[plt-scheme] Closures

From: Joel J. Adamson (jadamson at partners.org)
Date: Tue Nov 6 09:26:27 EST 2007

Matthias Felleisen <matthias at ccs.neu.edu> writes:

> On Nov 5, 2007, at 4:38 PM, Joel J. Adamson wrote:
>> So, what you're saying is that at any time that I need a particular
>> environment, I can resurrect it with a data structure, be that a
> Nope. Again, the environment is a data representation of the lexical
> context of some phrase in your program. 

Okay, that I understand.  

> If the phrase is a function definition
>   ... (define (f x) ...) ...   ;; in Scheme
>   ... int f(int x) { ... } ... ;; in a C-ish syntax
> then the interpreter uses the current environment to build another
> data structure: the closure.

So the closure is a construction of the interpreter.  This is making
more sense now.

> The closure is a data representation that is just a struct with two
>  -- one field that points to the environment of the function definition
>  -- another field that points to the code of the function definition

How concrete are we talkin' here?  Are you saying the MzScheme
interpreter builds a struct in the sense that I could manipulate it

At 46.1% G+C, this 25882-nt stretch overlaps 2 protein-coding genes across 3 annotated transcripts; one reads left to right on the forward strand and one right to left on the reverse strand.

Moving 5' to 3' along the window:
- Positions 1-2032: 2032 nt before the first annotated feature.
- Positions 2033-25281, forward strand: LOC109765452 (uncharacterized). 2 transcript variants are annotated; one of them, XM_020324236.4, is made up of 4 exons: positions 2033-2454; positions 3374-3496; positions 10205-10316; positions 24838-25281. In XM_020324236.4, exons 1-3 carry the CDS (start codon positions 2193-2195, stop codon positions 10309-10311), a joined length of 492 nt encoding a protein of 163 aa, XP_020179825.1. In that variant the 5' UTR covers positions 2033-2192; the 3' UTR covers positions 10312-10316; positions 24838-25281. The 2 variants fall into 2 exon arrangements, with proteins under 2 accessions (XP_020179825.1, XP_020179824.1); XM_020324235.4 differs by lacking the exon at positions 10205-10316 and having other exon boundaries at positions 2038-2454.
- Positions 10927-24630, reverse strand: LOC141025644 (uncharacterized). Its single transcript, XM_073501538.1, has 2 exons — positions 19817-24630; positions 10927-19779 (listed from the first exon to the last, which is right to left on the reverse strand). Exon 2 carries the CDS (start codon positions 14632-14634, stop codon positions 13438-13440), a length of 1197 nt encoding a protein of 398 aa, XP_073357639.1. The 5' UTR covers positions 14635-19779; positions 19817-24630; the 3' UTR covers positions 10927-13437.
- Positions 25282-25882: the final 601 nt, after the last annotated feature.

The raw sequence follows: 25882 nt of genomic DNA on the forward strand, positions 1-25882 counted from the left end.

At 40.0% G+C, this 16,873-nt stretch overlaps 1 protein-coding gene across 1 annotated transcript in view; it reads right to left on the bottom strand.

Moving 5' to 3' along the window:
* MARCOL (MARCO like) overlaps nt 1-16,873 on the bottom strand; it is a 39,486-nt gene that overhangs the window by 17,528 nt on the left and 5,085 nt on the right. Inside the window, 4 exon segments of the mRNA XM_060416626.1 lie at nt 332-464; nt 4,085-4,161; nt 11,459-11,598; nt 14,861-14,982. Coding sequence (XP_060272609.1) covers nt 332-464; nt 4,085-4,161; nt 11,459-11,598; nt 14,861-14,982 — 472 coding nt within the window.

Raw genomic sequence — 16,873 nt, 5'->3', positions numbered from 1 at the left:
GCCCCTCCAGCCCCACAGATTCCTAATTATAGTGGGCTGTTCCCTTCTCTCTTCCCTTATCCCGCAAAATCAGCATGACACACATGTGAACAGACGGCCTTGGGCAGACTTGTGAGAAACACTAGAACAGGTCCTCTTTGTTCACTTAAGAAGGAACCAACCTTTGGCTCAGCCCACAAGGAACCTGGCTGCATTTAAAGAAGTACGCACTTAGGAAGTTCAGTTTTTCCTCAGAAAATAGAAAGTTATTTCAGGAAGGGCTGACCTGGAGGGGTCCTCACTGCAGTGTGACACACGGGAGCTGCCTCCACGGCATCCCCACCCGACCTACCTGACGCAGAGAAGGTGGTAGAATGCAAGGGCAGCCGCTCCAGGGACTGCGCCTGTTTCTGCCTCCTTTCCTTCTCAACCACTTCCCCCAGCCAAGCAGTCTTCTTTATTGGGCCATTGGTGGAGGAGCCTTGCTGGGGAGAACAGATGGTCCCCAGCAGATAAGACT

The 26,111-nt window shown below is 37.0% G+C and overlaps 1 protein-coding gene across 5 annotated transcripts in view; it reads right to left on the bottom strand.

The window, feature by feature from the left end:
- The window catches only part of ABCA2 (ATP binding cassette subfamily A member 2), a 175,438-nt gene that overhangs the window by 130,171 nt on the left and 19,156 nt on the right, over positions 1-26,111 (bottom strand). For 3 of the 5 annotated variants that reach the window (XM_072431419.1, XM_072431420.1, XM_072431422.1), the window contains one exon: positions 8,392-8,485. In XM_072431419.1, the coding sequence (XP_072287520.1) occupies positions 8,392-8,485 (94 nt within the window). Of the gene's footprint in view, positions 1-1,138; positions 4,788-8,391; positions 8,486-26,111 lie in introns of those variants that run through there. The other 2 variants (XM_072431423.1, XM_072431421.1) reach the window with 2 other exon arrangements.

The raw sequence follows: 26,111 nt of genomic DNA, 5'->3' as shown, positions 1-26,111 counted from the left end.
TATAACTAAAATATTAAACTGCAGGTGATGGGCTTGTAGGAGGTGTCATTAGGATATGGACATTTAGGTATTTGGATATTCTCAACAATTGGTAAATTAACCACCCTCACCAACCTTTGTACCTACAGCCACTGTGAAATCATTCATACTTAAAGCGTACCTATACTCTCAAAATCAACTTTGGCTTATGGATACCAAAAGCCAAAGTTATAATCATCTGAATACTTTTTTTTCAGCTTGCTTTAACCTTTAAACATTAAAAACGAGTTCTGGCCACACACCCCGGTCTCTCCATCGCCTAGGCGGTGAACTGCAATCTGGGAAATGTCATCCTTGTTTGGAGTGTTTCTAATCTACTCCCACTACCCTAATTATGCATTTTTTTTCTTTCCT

with struct functions (if I knew what it was called)?  I don't want to
know what it's called or manipulate it, but this helps me understand
what someone means when they say "I'd do this using closures."

Are we starting to get at the "What's so great about Lisp?" here?

> Time to read HtDP and PLAI now. -- Matthias

I read the first chapter of PLAI last night, and I'm really enjoying
it.  I skimmed through much of HtDP, and found plenty of good
conceptual angles in it.  Perhaps I'll go back and read some of the
later chapters.  And you'll be happy to know I'm reading through the
Little Schemer for the second time.

One of the things I enjoy about Lisp programming books is that they
cover a variety of perspectives, motivations for studying programming
and levels of experience.  I have plenty of programming experiences,
just not C++; everything I encountered when studying Python seemed to
be aimed at people who had studied C++ their entire lives.

Thanks for all your help --- this list is fantastic,

Joel J. Adamson
Pediatric Psychopharmacology Research Unit
Massachusetts General Hospital
Boston, MA  02114
(617) 643-1432
(303) 880-3109

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